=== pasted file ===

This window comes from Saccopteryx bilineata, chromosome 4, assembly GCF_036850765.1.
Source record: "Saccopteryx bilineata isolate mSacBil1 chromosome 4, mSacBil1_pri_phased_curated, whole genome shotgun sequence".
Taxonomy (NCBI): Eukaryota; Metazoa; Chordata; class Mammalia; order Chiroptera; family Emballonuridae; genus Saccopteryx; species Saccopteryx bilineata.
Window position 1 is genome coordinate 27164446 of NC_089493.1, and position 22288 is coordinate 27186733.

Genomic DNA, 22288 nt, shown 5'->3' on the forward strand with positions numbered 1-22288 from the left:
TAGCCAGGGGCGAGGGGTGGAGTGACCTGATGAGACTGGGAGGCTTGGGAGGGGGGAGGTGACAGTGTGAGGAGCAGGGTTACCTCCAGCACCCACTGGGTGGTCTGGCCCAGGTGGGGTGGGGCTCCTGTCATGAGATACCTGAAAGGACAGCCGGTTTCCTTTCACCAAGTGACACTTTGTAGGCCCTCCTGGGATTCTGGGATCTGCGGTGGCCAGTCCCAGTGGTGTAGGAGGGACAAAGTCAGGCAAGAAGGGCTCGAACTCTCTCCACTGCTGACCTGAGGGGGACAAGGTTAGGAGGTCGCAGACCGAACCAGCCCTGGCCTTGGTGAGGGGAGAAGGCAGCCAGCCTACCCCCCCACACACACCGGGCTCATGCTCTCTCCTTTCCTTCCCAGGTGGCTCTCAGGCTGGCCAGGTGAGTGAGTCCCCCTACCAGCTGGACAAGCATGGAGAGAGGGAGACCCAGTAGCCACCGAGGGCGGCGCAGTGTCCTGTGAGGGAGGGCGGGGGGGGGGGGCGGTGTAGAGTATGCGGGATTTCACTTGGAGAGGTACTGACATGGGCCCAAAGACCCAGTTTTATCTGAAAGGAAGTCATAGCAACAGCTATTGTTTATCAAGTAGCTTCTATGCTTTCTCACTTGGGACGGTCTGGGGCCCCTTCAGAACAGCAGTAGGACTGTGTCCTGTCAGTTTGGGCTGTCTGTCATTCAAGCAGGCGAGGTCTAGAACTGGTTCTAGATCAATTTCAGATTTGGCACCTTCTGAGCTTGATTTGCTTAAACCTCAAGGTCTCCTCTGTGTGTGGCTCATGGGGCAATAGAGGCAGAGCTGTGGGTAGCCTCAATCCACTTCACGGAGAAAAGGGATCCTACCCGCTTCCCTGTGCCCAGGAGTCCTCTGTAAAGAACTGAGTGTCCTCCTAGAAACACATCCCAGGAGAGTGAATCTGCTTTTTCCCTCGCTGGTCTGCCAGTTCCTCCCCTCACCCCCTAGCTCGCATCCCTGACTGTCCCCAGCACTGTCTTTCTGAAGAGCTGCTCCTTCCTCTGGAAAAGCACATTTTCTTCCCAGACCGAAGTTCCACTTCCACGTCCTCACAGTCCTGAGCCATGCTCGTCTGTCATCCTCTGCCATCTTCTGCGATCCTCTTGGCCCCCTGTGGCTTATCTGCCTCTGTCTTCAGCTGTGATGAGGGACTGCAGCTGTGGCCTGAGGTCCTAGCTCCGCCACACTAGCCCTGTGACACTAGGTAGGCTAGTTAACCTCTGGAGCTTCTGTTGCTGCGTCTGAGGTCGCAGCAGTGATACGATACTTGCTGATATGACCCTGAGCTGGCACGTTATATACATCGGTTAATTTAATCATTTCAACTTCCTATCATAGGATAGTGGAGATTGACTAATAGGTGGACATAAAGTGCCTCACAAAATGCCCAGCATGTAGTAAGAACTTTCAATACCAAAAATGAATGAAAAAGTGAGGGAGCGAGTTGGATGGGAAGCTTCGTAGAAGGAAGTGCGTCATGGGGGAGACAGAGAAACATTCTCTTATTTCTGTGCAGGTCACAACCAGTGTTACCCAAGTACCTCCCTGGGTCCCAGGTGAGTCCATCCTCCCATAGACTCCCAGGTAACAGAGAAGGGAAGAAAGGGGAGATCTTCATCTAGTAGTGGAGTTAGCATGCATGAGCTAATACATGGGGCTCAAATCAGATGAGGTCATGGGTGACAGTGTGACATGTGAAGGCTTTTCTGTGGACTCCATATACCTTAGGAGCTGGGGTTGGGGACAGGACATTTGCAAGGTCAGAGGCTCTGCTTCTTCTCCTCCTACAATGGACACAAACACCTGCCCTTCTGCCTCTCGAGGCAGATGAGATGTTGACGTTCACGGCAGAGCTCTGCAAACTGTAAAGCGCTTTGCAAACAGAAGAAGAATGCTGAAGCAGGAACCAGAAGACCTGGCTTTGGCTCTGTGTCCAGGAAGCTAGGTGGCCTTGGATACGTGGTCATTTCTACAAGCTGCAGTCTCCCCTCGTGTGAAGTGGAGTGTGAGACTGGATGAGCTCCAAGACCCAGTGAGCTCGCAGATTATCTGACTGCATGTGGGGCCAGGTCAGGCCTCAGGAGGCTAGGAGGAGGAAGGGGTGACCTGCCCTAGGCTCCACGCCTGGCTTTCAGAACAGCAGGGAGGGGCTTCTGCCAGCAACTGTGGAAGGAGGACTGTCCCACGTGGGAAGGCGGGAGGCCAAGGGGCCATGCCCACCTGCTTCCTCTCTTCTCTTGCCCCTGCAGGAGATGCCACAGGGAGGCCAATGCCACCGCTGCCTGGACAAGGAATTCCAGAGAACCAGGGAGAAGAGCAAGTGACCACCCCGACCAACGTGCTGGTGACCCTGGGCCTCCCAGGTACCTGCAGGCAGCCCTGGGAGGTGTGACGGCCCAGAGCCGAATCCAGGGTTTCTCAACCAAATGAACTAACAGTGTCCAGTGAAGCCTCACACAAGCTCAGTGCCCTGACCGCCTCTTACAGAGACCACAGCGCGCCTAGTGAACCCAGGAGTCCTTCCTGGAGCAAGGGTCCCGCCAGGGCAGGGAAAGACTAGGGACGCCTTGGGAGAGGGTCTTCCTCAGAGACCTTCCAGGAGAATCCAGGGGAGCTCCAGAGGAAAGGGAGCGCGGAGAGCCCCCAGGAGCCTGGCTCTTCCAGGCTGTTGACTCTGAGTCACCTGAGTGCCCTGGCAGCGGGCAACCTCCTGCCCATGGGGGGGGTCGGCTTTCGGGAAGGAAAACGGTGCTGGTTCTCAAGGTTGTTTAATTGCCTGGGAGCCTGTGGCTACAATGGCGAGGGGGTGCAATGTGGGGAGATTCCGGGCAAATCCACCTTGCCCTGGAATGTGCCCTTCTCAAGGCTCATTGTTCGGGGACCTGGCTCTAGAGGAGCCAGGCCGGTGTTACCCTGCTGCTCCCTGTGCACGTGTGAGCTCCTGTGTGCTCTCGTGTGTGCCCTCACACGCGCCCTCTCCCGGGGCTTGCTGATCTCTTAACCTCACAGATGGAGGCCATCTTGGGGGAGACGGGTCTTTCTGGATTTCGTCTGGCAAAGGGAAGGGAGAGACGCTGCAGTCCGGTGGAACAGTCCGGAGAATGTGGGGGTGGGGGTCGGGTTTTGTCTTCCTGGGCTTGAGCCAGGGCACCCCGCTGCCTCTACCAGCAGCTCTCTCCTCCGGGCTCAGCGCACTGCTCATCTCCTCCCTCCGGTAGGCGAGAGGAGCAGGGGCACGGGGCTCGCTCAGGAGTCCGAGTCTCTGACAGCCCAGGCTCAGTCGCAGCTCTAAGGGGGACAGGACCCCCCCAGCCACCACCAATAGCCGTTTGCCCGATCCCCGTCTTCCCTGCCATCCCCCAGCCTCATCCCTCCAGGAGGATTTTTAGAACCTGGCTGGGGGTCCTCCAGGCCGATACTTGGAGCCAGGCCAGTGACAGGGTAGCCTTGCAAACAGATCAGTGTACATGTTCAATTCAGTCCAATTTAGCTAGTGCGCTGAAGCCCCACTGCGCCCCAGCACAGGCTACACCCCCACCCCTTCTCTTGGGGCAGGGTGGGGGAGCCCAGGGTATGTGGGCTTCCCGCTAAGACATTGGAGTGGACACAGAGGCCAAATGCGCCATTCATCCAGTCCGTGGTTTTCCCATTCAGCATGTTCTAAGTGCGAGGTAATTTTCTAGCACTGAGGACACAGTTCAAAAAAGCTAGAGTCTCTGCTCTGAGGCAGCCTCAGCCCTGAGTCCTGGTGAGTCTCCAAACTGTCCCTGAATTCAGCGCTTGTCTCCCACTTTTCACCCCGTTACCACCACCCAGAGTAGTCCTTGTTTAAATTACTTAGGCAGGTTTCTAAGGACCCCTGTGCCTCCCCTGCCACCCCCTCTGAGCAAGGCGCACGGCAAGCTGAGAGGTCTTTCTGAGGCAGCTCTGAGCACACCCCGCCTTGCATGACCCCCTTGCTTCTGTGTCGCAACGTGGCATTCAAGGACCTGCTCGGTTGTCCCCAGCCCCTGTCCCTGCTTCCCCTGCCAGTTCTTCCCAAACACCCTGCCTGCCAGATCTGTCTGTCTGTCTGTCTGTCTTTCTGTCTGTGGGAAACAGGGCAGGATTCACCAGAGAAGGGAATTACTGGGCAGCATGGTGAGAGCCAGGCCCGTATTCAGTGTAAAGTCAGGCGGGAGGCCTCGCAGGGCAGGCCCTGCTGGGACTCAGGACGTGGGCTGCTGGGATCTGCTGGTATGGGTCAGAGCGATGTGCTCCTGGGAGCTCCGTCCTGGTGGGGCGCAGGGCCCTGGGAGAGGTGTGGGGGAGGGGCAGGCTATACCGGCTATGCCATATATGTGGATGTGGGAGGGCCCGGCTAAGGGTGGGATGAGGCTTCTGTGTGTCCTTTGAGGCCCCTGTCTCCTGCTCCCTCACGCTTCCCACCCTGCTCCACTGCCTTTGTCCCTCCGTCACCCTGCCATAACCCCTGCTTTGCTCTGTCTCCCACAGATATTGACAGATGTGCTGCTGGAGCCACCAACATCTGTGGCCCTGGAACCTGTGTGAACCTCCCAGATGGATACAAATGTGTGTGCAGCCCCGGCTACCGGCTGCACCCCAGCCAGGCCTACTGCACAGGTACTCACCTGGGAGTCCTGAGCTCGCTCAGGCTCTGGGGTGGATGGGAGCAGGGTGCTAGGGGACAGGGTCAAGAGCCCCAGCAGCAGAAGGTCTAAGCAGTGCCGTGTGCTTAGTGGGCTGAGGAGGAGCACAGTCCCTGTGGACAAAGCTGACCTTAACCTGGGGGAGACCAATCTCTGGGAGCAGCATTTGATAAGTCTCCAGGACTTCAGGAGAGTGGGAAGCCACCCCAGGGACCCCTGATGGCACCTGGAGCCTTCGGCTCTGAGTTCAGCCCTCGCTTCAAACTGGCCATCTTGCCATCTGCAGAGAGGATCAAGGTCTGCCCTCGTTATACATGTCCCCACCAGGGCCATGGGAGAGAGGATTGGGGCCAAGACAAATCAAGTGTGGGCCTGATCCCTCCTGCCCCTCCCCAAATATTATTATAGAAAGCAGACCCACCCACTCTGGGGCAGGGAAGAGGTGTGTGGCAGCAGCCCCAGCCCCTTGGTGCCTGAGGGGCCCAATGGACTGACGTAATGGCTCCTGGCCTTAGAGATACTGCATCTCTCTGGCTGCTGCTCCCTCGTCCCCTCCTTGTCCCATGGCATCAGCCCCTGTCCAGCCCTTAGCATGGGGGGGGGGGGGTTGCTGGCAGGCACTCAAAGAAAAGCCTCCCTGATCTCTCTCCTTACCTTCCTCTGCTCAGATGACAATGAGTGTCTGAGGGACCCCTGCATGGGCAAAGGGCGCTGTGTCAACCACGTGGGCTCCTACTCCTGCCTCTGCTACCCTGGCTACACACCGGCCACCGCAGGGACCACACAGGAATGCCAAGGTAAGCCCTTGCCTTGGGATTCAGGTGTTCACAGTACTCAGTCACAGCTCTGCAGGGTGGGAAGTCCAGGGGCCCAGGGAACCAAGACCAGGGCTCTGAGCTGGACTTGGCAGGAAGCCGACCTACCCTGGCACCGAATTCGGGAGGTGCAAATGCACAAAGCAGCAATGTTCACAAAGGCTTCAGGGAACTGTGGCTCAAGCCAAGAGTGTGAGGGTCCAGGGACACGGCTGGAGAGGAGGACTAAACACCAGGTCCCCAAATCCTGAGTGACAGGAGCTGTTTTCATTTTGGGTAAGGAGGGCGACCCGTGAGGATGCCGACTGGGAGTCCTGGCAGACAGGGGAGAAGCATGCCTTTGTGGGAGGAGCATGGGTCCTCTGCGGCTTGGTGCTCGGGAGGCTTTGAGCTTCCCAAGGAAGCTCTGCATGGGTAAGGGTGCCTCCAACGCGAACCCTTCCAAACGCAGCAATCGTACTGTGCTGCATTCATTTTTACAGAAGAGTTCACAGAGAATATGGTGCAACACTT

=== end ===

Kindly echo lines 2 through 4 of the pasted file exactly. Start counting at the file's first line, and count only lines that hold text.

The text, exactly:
Source record: "Saccopteryx bilineata isolate mSacBil1 chromosome 4, mSacBil1_pri_phased_curated, whole genome shotgun sequence".
Taxonomy (NCBI): Eukaryota; Metazoa; Chordata; class Mammalia; order Chiroptera; family Emballonuridae; genus Saccopteryx; species Saccopteryx bilineata.
Window position 1 is genome coordinate 27164446 of NC_089493.1, and position 22288 is coordinate 27186733.